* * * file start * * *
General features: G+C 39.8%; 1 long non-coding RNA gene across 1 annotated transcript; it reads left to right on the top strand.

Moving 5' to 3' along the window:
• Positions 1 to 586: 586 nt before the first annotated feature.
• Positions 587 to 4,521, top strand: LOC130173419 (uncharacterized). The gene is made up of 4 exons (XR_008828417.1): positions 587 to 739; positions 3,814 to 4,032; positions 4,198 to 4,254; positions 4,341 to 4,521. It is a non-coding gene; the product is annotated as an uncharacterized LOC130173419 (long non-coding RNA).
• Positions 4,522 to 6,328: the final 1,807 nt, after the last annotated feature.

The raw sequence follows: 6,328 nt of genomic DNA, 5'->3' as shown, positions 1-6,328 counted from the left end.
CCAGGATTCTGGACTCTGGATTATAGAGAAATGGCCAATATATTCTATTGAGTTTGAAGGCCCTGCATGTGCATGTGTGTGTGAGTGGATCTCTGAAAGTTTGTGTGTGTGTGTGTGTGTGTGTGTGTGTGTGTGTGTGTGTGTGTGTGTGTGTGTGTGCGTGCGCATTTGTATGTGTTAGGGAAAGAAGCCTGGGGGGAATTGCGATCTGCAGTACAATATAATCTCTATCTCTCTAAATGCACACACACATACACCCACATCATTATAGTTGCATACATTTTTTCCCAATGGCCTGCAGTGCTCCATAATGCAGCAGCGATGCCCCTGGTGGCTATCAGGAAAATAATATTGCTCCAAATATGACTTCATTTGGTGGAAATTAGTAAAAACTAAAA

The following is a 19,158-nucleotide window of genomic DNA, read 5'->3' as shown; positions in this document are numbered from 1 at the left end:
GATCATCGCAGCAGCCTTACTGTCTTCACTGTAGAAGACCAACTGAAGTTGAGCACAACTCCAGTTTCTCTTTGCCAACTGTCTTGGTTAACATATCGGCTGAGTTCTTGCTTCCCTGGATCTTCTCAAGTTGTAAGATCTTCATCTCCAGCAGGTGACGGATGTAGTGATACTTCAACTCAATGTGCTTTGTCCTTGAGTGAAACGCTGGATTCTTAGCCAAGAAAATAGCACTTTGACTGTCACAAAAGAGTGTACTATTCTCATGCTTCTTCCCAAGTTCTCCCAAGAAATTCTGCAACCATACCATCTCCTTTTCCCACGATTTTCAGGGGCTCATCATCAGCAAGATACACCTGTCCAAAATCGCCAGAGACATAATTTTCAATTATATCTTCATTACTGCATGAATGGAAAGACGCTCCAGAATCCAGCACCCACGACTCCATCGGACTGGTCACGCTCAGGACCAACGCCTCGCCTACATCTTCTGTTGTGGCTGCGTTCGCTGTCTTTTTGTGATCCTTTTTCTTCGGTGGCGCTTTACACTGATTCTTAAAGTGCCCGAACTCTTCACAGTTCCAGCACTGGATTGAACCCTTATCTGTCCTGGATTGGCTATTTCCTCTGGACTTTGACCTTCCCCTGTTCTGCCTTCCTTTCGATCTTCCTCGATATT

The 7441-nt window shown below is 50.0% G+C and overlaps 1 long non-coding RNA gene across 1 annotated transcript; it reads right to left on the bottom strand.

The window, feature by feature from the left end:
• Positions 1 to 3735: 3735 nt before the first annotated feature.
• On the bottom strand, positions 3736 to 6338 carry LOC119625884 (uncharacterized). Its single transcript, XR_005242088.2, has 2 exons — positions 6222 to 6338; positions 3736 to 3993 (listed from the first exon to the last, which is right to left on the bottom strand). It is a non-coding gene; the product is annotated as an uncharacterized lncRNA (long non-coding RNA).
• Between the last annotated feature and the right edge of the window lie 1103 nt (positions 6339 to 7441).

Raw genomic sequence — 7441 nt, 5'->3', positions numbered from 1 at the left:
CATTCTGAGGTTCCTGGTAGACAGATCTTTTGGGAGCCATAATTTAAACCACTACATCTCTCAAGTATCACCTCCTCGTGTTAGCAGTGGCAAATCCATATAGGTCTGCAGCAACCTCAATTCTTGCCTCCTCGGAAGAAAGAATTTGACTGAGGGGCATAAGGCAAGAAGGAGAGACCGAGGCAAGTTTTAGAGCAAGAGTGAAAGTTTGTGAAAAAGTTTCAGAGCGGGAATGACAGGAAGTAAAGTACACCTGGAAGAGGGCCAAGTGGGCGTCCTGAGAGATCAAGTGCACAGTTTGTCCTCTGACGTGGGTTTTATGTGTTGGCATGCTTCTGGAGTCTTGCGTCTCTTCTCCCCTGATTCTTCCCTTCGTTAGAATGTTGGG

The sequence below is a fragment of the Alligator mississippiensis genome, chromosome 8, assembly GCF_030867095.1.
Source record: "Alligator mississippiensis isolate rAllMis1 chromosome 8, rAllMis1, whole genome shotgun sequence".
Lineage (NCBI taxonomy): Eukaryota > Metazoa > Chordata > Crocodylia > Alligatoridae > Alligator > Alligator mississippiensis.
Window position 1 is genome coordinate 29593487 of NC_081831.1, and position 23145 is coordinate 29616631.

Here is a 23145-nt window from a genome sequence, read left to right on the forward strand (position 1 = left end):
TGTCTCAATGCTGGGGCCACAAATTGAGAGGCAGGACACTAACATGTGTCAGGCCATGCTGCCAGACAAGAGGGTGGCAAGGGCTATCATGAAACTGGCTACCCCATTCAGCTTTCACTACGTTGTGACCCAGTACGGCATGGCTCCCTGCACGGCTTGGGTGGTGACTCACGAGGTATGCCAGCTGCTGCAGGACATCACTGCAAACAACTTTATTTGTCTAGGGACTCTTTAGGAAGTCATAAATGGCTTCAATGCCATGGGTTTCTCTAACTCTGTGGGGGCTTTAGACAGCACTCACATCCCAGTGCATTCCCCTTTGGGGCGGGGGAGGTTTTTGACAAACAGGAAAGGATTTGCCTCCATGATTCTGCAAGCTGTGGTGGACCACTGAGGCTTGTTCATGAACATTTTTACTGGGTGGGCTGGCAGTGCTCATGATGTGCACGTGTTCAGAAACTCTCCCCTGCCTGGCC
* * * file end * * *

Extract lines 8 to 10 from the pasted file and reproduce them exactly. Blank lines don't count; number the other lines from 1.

The following is a 19,158-nucleotide window of genomic DNA, read 5'->3' as shown; positions in this document are numbered from 1 at the left end:
GATCATCGCAGCAGCCTTACTGTCTTCACTGTAGAAGACCAACTGAAGTTGAGCACAACTCCAGTTTCTCTTTGCCAACTGTCTTGGTTAACATATCGGCTGAGTTCTTGCTTCCCTGGATCTTCTCAAGTTGTAAGATCTTCATCTCCAGCAGGTGACGGATGTAGTGATACTTCAACTCAATGTGCTTTGTCCTTGAGTGAAACGCTGGATTCTTAGCCAAGAAAATAGCACTTTGACTGTCACAAAAGAGTGTACTATTCTCATGCTTCTTCCCAAGTTCTCCCAAGAAATTCTGCAACCATACCATCTCCTTTTCCCACGATTTTCAGGGGCTCATCATCAGCAAGATACACCTGTCCAAAATCGCCAGAGACATAATTTTCAATTATATCTTCATTACTGCATGAATGGAAAGACGCTCCAGAATCCAGCACCCACGACTCCATCGGACTGGTCACGCTCAGGACCAACGCCTCGCCTACATCTTCTGTTGTGGCTGCGTTCGCTGTCTTTTTGTGATCCTTTTTCTTCGGTGGCGCTTTACACTGATTCTTAAAGTGCCCGAACTCTTCACAGTTCCAGCACTGGATTGAACCCTTATCTGTCCTGGATTGGCTATTTCCTCTGGACTTTGACCTTCCCCTGTTCTGCCTTCCTTTCGATCTTCCTCGATATT

The 7441-nt window shown below is 50.0% G+C and overlaps 1 long non-coding RNA gene across 1 annotated transcript; it reads right to left on the bottom strand.